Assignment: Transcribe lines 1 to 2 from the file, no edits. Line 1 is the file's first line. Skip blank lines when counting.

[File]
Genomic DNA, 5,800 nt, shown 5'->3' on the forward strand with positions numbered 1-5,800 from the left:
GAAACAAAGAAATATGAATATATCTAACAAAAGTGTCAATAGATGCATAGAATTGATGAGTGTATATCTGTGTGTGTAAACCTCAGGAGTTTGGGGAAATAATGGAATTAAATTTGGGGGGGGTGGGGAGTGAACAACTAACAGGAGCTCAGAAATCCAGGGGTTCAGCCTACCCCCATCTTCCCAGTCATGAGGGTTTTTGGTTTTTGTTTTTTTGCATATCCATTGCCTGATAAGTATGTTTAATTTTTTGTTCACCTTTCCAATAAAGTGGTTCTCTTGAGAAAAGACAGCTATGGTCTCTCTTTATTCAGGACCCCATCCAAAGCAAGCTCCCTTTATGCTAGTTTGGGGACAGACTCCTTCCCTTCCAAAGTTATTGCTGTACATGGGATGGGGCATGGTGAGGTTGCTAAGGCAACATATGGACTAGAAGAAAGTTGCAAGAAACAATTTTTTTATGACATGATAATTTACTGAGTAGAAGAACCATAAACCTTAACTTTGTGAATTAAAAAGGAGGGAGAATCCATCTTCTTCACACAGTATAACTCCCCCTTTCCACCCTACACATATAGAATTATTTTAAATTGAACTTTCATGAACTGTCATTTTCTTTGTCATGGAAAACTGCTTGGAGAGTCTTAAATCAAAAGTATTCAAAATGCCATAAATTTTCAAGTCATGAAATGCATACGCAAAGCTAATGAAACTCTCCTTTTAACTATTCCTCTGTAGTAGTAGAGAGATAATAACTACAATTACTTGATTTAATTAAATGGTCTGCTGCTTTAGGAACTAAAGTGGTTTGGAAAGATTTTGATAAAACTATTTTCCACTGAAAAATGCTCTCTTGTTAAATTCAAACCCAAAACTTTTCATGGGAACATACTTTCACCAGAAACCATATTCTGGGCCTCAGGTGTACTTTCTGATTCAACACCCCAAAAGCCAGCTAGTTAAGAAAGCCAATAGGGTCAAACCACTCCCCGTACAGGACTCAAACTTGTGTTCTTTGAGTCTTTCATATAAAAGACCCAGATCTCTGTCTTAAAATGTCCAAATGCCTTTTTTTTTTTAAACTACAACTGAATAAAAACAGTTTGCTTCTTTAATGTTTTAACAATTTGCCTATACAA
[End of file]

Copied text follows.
Genomic DNA, 5,800 nt, shown 5'->3' on the forward strand with positions numbered 1-5,800 from the left:
GAAACAAAGAAATATGAATATATCTAACAAAAGTGTCAATAGATGCATAGAATTGATGAGTGTATATCTGTGTGTGTAAACCTCAGGAGTTTGGGGAAATAATGGAATTAAATTTGGGGGGGGTGGGGAGTGAACAACTAACAGGAGCTCAGAAATCCAGGGGTTCAGCCTACCCCCATCTTCCCAGTCATGAGGGTTTTTGGTTTTTGTTTTTTTGCATATCCATTGCCTGATAAGTATGTTTAATTTTTTGTTCACCTTTCCAATAAAGTGGTTCTCTTGAGAAAAGACAGCTATGGTCTCTCTTTATTCAGGACCCCATCCAAAGCAAGCTCCCTTTATGCTAGTTTGGGGACAGACTCCTTCCCTTCCAAAGTTATTGCTGTACATGGGATGGGGCATGGTGAGGTTGCTAAGGCAACATATGGACTAGAAGAAAGTTGCAAGAAACAATTTTTTTATGACATGATAATTTACTGAGTAGAAGAACCATAAACCTTAACTTTGTGAATTAAAAAGGAGGGAGAATCCATCTTCTTCACACAGTATAACTCCCCCTTTCCACCCTACACATATAGAATTATTTTAAATTGAACTTTCATGAACTGTCATTTTCTTTGTCATGGAAAACTGCTTGGAGAGTCTTAAATCAAAAGTATTCAAAATGCCATAAATTTTCAAGTCATGAAATGCATACGCAAAGCTAATGAAACTCTCCTTTTAACTATTCCTCTGTAGTAGTAGAGAGATAATAACTACAATTACTTGATTTAATTAAATGGTCTGCTGCTTTAGGAACTAAAGTGGTTTGGAAAGATTTTGATAAAACTATTTTCCACTGAAAAATGCTCTCTTGTTAAATTCAAACCCAAAACTTTTCATGGGAACATACTTTCACCAGAAACCATATTCTGGGCCTCAGGTGTACTTTCTGATTCAACACCCCAAAAGCCAGCTAGTTAAGAAAGCCAATAGGGTCAAACCACTCCCCGTACAGGACTCAAACTTGTGTTCTTTGAGTCTTTCATATAAAAGACCCAGATCTCTGTCTTAAAATGTCCAAATGCCTTTTTTTTTTTAAACTACAACTGAATAAAAACAGTTTGCTTCTTTAATGTTTTAACAATTTGCCTATACAA